A conservative news and views blog.

Location: St. Louis, Missouri, United States

Tuesday, September 19, 2006

A Constitutional Chicken in Every Pot

Each year since 2004, on Sept. 17, we commemorate the 1787 signing of the U.S. Constitution by 39 American statesmen. The legislation creating Constitution Day was fathered by Sen. Robert Byrd and requires federal agencies and federally funded schools, including universities, to have some kind of educational program on the Constitution. I cannot think of a piece of legislation that makes greater mockery of the Constitution, or a more constitutionally odious person to father it—Sen. Byrd, a person who is known as, and proudly wears the label, ‘King of Pork.’ The only reason that Constitution Day hasn’t become a laughingstock is because most Americans are totally ignorant of, or have contempt for, the letter and spirit of our Constitution. Let’s examine just a few statements by the framers to see just how much faith and allegiance today’s Americans give to the U.S. Constitution. James Madison is the acknowledged father of the Constitution. In 1794, when Congress appropriated $15,000 for relief for French refugees who fled from insurrection in San Domingo (now Haiti) to Baltimore and Philadelphia, James Madison said disapprovingly, ‘I cannot undertake to lay my finger on that article of the Constitution which granted a right to Congress of expending, on objects of benevolence, the money of their constituents.’ Today, at least two-thirds of a $2.5 trillion federal budget is spent on ‘objects of benevolence.’ That includes Medicare, Medicaid, Social Security, aid to higher education, farm and business subsidies, welfare, etc., ad nauseam... Constitutionally ignorant people might argue that the Constitution’s ‘general welfare’ clause justifies today’s actions by Congress. Here’s what James Madison said: ‘If Congress can do whatever in their discretion can be done by money, and will promote the General Welfare, the Government is no longer a limited one, possessing enumerated powers, but an indefinite one, subject to particular exceptions.’ Thomas Jefferson echoed, in a letter to Pennsylvania Rep. Albert Gallatin, ‘Congress has not unlimited powers to provide for the general welfare, but only those specifically enumerated’ James Madison explained the constitutional limits on federal power in Federalist Paper No. 45: ‘The powers delegated by the proposed Constitution to the federal government are few and defined... [to] be exercised principally on external objects, as war, peace, negotiation, and foreign commerce.’ Here are my questions to you: Has our Constitution been amended to authorize federal spending on ‘objects of benevolence’? Or, is it plain and simple constitutional contempt by Congress, the president, the courts and, worst of all, the American people? Or, am I being overly pessimistic and it’s simply a matter of constitutional ignorance?”‘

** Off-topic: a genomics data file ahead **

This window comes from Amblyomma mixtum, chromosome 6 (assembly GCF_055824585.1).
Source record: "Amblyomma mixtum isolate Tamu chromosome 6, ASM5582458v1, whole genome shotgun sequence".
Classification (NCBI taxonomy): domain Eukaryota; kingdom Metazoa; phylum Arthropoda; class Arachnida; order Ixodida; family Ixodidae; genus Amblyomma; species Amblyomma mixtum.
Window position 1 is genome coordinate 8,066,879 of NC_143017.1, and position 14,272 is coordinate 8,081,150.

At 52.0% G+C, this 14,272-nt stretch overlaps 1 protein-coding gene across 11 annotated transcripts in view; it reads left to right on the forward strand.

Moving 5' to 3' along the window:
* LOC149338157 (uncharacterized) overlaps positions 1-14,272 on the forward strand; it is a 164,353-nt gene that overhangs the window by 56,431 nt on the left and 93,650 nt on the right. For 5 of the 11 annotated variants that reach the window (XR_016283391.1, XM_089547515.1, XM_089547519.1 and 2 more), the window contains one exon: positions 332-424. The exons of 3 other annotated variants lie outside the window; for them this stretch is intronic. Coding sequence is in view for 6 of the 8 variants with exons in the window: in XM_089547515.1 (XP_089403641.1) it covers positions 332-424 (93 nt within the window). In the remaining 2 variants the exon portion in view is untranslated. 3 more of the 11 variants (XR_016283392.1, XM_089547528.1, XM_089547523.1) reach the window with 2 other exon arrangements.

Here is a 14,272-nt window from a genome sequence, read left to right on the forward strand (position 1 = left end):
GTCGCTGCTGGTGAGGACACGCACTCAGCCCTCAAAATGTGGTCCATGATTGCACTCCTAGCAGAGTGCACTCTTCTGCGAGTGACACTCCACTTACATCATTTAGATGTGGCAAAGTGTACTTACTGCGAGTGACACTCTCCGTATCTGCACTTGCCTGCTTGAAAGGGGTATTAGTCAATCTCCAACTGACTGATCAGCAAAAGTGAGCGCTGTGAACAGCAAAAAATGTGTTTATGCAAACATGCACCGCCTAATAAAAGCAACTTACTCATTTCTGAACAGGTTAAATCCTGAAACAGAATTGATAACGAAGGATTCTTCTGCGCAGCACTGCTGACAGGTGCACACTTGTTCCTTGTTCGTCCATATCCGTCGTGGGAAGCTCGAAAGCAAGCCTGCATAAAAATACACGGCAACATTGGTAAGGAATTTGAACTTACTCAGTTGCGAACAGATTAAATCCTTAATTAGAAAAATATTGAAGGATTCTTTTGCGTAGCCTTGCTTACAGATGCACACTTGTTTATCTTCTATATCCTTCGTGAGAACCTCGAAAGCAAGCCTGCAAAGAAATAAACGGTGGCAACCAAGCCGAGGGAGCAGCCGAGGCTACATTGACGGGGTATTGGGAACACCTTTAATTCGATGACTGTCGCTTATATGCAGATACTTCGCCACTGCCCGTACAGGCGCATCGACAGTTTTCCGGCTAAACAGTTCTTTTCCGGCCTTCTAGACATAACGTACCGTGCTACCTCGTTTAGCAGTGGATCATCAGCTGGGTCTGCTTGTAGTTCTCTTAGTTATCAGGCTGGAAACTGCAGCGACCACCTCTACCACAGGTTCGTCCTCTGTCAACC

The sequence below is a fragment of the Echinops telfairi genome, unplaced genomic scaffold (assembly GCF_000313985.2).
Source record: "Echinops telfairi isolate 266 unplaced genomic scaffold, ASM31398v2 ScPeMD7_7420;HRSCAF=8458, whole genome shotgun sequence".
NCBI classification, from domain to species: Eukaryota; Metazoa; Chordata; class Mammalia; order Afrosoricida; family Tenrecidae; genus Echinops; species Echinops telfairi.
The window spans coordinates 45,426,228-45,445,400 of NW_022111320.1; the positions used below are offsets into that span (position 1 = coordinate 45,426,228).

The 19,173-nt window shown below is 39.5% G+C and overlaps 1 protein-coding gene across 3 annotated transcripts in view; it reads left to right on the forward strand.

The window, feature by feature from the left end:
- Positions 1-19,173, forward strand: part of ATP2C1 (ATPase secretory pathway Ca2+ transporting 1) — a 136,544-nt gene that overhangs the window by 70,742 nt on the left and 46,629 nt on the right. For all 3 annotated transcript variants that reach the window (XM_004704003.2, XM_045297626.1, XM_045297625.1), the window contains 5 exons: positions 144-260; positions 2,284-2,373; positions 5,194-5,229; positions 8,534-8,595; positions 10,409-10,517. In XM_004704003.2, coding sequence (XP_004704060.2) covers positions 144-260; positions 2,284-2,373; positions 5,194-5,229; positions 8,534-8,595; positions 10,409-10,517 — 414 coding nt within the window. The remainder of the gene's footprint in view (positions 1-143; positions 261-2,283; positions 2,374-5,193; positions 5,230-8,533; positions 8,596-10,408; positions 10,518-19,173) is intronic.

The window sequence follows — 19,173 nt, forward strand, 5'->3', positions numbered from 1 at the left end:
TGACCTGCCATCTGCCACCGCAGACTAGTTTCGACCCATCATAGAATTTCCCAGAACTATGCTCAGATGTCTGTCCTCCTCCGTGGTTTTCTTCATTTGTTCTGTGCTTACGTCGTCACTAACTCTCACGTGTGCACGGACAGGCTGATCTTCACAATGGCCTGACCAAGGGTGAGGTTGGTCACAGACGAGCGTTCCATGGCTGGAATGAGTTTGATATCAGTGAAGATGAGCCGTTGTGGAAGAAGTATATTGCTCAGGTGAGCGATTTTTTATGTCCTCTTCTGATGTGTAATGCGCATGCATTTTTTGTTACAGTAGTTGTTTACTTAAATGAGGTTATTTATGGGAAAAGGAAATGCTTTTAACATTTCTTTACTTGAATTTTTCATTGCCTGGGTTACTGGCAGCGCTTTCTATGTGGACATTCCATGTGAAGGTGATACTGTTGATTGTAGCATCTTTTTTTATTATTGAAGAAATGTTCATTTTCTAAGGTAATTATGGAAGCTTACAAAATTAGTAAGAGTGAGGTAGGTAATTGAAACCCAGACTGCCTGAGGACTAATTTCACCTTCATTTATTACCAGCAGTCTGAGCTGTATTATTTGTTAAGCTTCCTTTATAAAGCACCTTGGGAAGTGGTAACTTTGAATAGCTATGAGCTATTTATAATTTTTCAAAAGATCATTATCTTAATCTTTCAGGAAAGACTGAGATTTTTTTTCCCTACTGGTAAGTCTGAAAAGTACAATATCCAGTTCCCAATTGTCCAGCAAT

—Walter Williams

(From the Federalist)

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